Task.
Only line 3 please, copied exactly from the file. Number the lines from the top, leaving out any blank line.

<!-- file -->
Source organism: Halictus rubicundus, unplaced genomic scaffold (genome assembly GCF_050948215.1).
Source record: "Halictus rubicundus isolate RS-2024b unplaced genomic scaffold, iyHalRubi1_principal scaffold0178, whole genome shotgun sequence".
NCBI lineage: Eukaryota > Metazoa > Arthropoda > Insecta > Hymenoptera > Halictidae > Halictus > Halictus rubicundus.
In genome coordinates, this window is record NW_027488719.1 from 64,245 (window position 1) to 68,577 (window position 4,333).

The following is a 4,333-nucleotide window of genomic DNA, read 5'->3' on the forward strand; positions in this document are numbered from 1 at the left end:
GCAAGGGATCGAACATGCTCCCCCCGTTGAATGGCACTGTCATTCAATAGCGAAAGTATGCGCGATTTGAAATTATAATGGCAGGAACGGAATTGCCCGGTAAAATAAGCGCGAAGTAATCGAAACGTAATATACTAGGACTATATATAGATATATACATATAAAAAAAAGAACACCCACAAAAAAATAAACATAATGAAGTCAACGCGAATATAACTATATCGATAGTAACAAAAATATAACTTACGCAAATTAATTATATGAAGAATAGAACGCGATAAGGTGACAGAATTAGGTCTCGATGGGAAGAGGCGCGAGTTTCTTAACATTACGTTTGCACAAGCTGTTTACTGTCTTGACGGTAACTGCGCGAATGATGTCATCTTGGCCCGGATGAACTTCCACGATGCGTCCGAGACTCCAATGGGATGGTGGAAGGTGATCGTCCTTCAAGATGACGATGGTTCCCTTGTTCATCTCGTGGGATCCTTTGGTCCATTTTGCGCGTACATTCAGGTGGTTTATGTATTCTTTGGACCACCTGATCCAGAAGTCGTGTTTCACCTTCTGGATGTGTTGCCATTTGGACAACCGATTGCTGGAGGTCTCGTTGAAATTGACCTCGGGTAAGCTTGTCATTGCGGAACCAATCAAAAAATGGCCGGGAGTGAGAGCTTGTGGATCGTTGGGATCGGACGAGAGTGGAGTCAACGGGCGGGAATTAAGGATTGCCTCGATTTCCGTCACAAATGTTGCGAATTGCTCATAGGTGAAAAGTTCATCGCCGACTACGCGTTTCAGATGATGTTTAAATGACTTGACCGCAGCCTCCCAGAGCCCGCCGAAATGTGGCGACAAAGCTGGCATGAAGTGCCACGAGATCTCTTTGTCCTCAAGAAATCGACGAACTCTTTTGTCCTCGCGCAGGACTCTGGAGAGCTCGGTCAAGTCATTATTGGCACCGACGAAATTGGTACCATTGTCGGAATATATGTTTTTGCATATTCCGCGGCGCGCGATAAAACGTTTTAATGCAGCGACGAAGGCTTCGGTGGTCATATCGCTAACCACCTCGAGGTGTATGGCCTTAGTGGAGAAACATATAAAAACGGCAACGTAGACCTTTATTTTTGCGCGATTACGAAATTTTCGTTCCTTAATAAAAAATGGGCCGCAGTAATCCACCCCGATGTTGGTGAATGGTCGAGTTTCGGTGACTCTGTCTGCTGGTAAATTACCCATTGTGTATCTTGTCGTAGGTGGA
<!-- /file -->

NCBI lineage: Eukaryota > Metazoa > Arthropoda > Insecta > Hymenoptera > Halictidae > Halictus > Halictus rubicundus.